generational crisis wars being fought between dynasties and kingdoms
in two different streams.

Re: Generation lengths

Posted: Sun Aug 13, 2017 3:02 am
by falopex
John wrote:
jmm1184 wrote: > One exception is the beginning of the fifth turning, or what I
> call a deep crisis era. John may disagree with this, but I see the
> transition from a fourth into a fifth turning occurring 75 years
> after the crisis war climax, or 60 years after the start of the
> awakening, because that would be when the first nomads enter into
> old age and begin to take on the leaderships roles of the prophet
> generation.
This may very well be the correct way to look at it. There's
little or no theoretical information on the fifth turning,
so an analysis of the relationship between the prophets and
nomads may help.

I would think that the would-be-hero generation is important as well;
I've suspected that some of the 5th turning dynamics represents
frustration from not becoming actual heroes. I first wrote about this
in 2005, after I saw some research that said that most suicide bombers
came from certain countries, and they turned out to be 5th turning

Whether it's 75 or 78 years after the previous climax is probably not
as important as understanding the generational dynamics. Either way,
America is just a few years from a fifth turning, and for the
time being we can watch what happens.
Your comments about the frustration of Heroes being denied the realization of their true potential reminded me of something I have been chewing on for a while.

I have a theory (totally untested against data and in need of much further research, I admit) that each of the generational archetypes can be split into a "left twin" and a "right twin". The unifying trauma of a Crisis War/Event triggers a cycle of "left twins" that are basically the standard 4 archetypes we have all come to recognize, playing out in the standard eras predicted by GD. If no Crisis War/Event manifests by the end of a Crisis Era, the "right twins" then present in the same order, like the peak and valley in a waveform.

As such, a fifth turning would be an era that sees the untraumatized Hero generation in their naive, hopeful, community-minded innocence become dissatisfied at not being able to effect real change and turn to increasingly drastic tactics in an effort to "make the world a better place". Their Artist children are raised in an authoritarian manner, but without the moral compass usually instilled by the trauma of a Crisis War/Event. Instead, the Heroes are determined that their children will not grow up to be like "the uncaring people who caused all this mess". True to form, they are naturally akin to abused children, but become in essence compliant zombies, willing to do *anything* that brings the approval and avoids the anger of their elders. This combination, subject to leadership by the criminally-prone Nomads would have a very high tendency to push the already extremely high probability of a Crisis War even closer to 100%. It is easy to imagine how suicide bombers would manifest in such a period.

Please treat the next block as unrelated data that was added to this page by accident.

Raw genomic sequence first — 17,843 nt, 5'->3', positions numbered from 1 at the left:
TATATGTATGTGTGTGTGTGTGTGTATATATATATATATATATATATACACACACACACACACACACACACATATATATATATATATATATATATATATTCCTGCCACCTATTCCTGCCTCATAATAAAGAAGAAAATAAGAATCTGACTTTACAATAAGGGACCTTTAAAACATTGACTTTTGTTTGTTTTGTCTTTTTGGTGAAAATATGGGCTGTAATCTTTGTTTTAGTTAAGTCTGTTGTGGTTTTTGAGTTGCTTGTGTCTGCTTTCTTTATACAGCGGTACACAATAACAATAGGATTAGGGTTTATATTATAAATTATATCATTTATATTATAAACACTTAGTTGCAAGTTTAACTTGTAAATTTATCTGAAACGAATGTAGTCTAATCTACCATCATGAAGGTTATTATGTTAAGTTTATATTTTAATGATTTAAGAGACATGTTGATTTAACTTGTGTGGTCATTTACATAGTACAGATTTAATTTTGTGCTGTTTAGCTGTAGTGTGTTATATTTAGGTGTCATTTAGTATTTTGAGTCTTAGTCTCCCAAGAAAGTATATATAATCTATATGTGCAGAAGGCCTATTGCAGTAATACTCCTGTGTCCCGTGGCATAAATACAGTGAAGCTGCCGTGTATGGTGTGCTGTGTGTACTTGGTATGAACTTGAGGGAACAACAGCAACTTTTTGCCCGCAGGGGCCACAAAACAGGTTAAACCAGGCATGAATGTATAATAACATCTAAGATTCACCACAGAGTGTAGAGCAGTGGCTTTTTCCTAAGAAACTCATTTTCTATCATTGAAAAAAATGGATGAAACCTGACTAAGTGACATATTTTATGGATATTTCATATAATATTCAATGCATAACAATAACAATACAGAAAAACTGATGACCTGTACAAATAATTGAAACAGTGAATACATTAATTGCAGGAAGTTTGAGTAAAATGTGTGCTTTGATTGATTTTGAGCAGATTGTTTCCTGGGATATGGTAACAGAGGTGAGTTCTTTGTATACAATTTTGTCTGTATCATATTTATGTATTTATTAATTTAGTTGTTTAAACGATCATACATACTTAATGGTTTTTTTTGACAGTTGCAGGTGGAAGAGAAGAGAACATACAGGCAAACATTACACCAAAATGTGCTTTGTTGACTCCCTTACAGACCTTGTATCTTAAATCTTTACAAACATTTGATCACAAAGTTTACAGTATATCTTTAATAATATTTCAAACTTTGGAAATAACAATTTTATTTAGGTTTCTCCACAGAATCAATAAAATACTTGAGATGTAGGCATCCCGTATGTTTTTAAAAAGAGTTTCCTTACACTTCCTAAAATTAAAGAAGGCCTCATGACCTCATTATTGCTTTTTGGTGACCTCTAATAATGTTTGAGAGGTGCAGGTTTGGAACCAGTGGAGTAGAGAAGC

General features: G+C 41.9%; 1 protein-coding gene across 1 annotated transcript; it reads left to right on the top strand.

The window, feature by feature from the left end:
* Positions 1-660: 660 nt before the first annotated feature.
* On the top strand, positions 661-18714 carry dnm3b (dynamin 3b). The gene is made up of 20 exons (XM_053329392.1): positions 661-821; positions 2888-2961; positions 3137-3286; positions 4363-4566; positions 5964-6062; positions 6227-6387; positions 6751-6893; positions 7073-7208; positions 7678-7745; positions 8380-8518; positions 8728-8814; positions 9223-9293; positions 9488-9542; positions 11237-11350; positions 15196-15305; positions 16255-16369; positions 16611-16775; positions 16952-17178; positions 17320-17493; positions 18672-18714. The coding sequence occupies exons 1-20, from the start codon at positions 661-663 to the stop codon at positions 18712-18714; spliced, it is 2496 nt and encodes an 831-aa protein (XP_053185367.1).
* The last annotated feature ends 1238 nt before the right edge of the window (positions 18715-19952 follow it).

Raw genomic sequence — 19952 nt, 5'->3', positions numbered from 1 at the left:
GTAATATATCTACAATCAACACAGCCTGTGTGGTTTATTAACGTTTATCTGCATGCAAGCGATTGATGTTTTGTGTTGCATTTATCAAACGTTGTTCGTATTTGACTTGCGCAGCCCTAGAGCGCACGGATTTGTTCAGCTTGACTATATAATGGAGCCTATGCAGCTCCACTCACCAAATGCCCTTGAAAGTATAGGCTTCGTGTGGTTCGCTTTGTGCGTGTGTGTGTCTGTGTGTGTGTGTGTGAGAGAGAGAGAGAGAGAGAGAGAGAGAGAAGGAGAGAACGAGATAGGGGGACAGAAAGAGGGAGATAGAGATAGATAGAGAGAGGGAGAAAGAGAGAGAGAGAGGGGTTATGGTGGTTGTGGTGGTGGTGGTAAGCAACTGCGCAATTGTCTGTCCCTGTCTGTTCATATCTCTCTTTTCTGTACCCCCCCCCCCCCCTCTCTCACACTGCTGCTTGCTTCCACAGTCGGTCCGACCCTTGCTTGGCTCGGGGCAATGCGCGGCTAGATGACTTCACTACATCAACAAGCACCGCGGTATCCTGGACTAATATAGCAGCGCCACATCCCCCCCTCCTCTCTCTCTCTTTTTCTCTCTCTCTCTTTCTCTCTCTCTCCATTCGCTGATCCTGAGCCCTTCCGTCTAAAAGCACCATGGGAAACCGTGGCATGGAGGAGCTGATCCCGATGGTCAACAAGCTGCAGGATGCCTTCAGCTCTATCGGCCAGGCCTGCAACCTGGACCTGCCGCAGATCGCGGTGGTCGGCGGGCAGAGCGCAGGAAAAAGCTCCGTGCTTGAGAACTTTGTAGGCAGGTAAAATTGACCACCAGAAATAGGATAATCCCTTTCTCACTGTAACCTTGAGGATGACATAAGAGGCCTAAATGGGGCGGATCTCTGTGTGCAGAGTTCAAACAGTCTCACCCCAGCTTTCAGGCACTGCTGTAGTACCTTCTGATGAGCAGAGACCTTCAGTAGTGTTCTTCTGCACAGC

What a sixth, seventh, or eighth turning would look like must necessarily be a matter of speculation since the probability of a Crisis War occurring by then is so incredibly close to 100% that there are no apparent instances of such eras in the historical data available. It doesn't mean such eras are impossible, only that they might be one-in-a-million-saeculae events, reachable perhaps once or twice during the evolution of a sentient species. However, I think we can make some rational guesses about what such eras *might* look like by examining the generational personalities in play in each theoretical turning and thinking about how those same personalities might manifest in contrast to the standard archetypes in an increasingly violent and chaotic world. Perhaps an inverted version of an Awakening would more resemble a social and spiritual Darkening. Perhaps an inverted Unravelling would look more like a Weaving, with the old institutions of violence and decay being slowly dismantled. It would not surprise me to find that the end of an inverted Crisis would leave a population so desperate for peace and so reliant on each other for daily survival that it would be effectively the same as if a Crisis War/Event of immense proportions had occurred, thus renewing the cycle with a first turning period of unity and rebuilding.

Re: Generation lengths

Posted: Sun Aug 13, 2017 11:45 am
by John
If you want to do research on fifth turnings, the main issue is what I
identified after the 7/7/2005 London Subway bombings: That suicide
bombers almost always seem to come from countries in a fifth turning,
not a fourth turning. The problem is to identify what's different
between a fourth and fifth turning to cause this.